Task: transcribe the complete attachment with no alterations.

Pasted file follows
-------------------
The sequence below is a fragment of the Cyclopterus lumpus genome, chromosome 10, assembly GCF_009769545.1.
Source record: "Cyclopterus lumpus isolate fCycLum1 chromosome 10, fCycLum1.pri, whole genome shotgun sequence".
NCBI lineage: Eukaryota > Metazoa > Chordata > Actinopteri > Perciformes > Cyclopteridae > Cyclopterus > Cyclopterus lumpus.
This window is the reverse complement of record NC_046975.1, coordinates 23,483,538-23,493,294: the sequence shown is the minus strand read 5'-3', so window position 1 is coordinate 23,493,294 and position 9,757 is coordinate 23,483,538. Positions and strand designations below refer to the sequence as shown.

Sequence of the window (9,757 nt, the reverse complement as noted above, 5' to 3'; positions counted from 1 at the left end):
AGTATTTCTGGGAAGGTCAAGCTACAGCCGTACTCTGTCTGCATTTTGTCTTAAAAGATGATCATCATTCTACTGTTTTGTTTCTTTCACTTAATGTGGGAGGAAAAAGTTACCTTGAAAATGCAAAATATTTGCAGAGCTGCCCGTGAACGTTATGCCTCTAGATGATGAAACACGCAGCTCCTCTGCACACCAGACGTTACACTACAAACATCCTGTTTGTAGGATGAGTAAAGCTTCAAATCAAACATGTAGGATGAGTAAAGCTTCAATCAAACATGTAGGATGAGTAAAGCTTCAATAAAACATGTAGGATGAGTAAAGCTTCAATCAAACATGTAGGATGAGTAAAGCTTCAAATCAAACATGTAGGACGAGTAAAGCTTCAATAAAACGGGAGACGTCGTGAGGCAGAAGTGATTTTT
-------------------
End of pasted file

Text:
The sequence below is a fragment of the Cyclopterus lumpus genome, chromosome 10, assembly GCF_009769545.1.
Source record: "Cyclopterus lumpus isolate fCycLum1 chromosome 10, fCycLum1.pri, whole genome shotgun sequence".
NCBI lineage: Eukaryota > Metazoa > Chordata > Actinopteri > Perciformes > Cyclopteridae > Cyclopterus > Cyclopterus lumpus.
This window is the reverse complement of record NC_046975.1, coordinates 23,483,538-23,493,294: the sequence shown is the minus strand read 5'-3', so window position 1 is coordinate 23,493,294 and position 9,757 is coordinate 23,483,538. Positions and strand designations below refer to the sequence as shown.

Sequence of the window (9,757 nt, the reverse complement as noted above, 5' to 3'; positions counted from 1 at the left end):
AGTATTTCTGGGAAGGTCAAGCTACAGCCGTACTCTGTCTGCATTTTGTCTTAAAAGATGATCATCATTCTACTGTTTTGTTTCTTTCACTTAATGTGGGAGGAAAAAGTTACCTTGAAAATGCAAAATATTTGCAGAGCTGCCCGTGAACGTTATGCCTCTAGATGATGAAACACGCAGCTCCTCTGCACACCAGACGTTACACTACAAACATCCTGTTTGTAGGATGAGTAAAGCTTCAAATCAAACATGTAGGATGAGTAAAGCTTCAATCAAACATGTAGGATGAGTAAAGCTTCAATAAAACATGTAGGATGAGTAAAGCTTCAATCAAACATGTAGGATGAGTAAAGCTTCAAATCAAACATGTAGGACGAGTAAAGCTTCAATAAAACGGGAGACGTCGTGAGGCAGAAGTGATTTTT